Terraform Cloud will use native support for OpenID Connect (OIDC) to integrate with Azure to generate dynamic credentials for the AzureRM or AzureAD providers in your Terraform Cloud runs. The process of generating short-lived, just-in-time (JIT) credentials for your cloud deployment limits the amount of time an attacker would have to do damage even if they did obtain the credentials.

The tutorial Dynamic Credentials with the Azure Provider covers the required configuration steps. In the GitHub repository for this tutorial, we leveraged the Terraform Cloud provider for a fast setup. This is a simple process of cloning the repo, changing into the azure directory, and running the commands shown below:

azure git:(main) ✗ Git clone https://github.com/hashicorp/terraform-dynamic-credentials-setup-examples.git

azure git:(main) ✗ az login

azure git:(main) ✗ terraform login
Terraform will request an API token for app.terraform.io using your browser.

If login is successful, Terraform will store the token in plain text in
the following file for use by subsequent commands:
    /Users/dwright/.terraform.d/credentials.tfrc.json

Do you want to proceed?
  Only 'yes' will be accepted to confirm.

  Enter a value: yes


---------------------------------------------------------------------------------

Terraform must now open a web browser to the tokens page for app.terraform.io.

If a browser does not open this automatically, open the following URL to proceed:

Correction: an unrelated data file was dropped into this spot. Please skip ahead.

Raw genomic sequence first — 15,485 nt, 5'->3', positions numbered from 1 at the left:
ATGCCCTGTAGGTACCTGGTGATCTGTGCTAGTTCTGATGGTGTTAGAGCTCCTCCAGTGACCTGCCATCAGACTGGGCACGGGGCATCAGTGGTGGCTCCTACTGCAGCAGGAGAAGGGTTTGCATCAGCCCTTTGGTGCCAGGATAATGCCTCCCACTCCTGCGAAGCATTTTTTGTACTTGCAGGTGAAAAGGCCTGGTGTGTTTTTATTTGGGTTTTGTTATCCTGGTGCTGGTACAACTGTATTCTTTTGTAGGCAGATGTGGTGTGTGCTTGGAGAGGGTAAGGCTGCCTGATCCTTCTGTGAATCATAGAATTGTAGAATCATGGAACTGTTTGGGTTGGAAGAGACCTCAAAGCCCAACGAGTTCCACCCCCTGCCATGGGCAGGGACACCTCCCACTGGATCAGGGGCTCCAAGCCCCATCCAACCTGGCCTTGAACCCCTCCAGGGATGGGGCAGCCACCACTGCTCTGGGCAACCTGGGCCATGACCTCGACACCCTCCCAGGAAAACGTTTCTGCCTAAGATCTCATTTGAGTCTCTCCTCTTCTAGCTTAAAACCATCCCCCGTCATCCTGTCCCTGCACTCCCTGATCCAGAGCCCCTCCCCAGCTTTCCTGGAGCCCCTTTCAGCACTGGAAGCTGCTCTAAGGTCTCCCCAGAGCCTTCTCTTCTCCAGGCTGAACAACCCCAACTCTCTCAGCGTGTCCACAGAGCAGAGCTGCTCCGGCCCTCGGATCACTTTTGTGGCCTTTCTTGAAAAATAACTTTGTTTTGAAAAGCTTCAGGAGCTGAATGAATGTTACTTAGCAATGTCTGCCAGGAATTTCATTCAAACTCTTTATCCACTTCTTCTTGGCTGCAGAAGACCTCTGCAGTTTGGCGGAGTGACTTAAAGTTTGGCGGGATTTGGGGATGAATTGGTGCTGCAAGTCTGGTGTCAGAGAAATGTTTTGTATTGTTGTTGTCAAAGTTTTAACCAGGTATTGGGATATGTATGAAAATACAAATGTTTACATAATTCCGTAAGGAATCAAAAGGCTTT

https://app.terraform.io/app/settings/tokens?source=terraform-login


---------------------------------------------------------------------------------

Generate a token using your browser, and copy-paste it into this prompt.

Terraform will store the token in plain text in the following file
for use by subsequent commands:
    /Users/dwright/.terraform.d/credentials.tfrc.json

Token for app.terraform.io:
  Enter a value: xxxxxxxx-xxxxxx-xxxxx-xxxxxxx-xx


azure git:(main) ✗ Terraform apply

The next step is to associate your Azure subscription and tenant ID to the workspace. This example takes advantage of Terraform variable sets to have this ready to associate with the new workspace. The variable page should have the following:

Variable sets

With these variables set, you can then go into Terraform Cloud and associate a code repository to deploy at:

organization/workspaces/dr-azure-workspace/settings/version-control

Once complete, you should see something similar to the image below:

Confirming changes

When your version control system (VCS) is associated with the workspace it will automatically start a run to deploy the code within the VCS.